Eight classic rock songs with problematic lyrics

Do these classic rock songs have great lyrics or not?
Robert Plant of Led Zeppelin
Robert Plant of Led Zeppelin / Michael Putland/GettyImages
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“Test for Echo” - Rush (1996)

“Here we go – Vertigo – Video vertigo – Test for echo”

One day, I may be brave enough to admit in this type of forum that I really don’t like Rush at all. I find them mostly pretentious and boring. But I wouldn’t say that in front of a bunch of rabid Canadiens.


Anyway, even though I find a lot of Neil Peart's lyrics unfathomably silly, I kind of think he nailed it in this post-O.J. Simpson commentary on how crime has become just another TV show. The “test for echo” phrase, which is an industry term for unwanted sound on a recording, succinctly sums up the trend in modern journalism to throw sensationalistic stories at the public to see which ones catch fire. Then, the news/entertainment complex bleeds it dry, often to the exclusion of other pertinent stories. I’m not sure “vertigo” is the right word here, but I’ll let that slide. It rhymes.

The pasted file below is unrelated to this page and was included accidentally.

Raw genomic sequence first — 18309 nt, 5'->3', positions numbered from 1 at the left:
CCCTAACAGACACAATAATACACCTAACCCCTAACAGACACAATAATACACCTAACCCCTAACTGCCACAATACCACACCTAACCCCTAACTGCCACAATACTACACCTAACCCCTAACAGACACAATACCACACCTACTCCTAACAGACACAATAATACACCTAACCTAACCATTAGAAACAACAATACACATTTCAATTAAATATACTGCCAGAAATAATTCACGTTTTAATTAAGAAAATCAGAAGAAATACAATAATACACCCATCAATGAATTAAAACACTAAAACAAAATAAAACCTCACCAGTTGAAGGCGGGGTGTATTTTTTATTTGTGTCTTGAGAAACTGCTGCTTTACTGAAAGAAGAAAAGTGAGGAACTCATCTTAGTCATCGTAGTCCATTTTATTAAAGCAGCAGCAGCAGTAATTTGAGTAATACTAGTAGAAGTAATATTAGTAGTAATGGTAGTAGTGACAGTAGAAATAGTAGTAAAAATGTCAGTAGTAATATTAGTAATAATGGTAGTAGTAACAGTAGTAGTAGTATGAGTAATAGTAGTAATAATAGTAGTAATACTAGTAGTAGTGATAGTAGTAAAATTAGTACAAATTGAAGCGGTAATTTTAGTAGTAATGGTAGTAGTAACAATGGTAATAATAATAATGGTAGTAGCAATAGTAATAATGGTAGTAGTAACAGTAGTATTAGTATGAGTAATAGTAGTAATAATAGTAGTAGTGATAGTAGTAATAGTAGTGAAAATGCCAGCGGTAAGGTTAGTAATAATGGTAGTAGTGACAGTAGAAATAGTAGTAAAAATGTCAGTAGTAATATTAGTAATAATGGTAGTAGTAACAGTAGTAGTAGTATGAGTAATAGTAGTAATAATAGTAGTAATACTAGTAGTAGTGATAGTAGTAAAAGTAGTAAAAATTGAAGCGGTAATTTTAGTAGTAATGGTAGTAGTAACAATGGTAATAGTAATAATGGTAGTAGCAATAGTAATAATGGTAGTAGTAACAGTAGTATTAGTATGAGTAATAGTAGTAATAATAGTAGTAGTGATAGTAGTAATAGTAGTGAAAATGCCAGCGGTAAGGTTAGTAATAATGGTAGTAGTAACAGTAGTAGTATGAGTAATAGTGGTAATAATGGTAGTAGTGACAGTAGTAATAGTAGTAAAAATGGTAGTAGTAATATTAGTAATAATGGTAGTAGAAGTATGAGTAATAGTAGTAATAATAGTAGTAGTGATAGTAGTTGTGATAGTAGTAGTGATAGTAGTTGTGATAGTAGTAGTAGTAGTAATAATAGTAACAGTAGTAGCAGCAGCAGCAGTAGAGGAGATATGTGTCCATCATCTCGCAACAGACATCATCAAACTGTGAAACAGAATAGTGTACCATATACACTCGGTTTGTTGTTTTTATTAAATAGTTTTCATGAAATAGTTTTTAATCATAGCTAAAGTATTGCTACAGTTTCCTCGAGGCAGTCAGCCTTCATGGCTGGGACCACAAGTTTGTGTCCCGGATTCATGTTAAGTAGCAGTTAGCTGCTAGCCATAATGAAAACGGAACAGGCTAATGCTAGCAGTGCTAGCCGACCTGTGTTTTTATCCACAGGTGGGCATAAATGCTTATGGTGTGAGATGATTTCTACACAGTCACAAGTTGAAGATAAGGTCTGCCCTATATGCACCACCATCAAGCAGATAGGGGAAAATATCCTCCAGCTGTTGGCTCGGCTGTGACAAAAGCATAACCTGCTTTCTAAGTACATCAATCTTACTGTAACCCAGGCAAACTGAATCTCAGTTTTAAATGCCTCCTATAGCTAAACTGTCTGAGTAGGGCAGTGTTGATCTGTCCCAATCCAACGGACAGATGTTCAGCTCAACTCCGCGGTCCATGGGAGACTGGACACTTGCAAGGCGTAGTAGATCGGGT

The only caveat I want to give about these lyrics is this: Lou Reed had already covered this territory a decade earlier in his song “Video Violence.” And Reed did it better. He is just as poetic as Peart, but his imagery is far more grounded in reality and less abstract.

Saying Lou Reed wrote better lyrics than someone else isn’t much of a dis. Reed wrote better lyrics than almost everybody, so I can still acknowledge that Peart wrote good ones here. And I don’t often say that, because… well, I’ll keep my opinion about Rush to myself.

Verdict: Good lyrics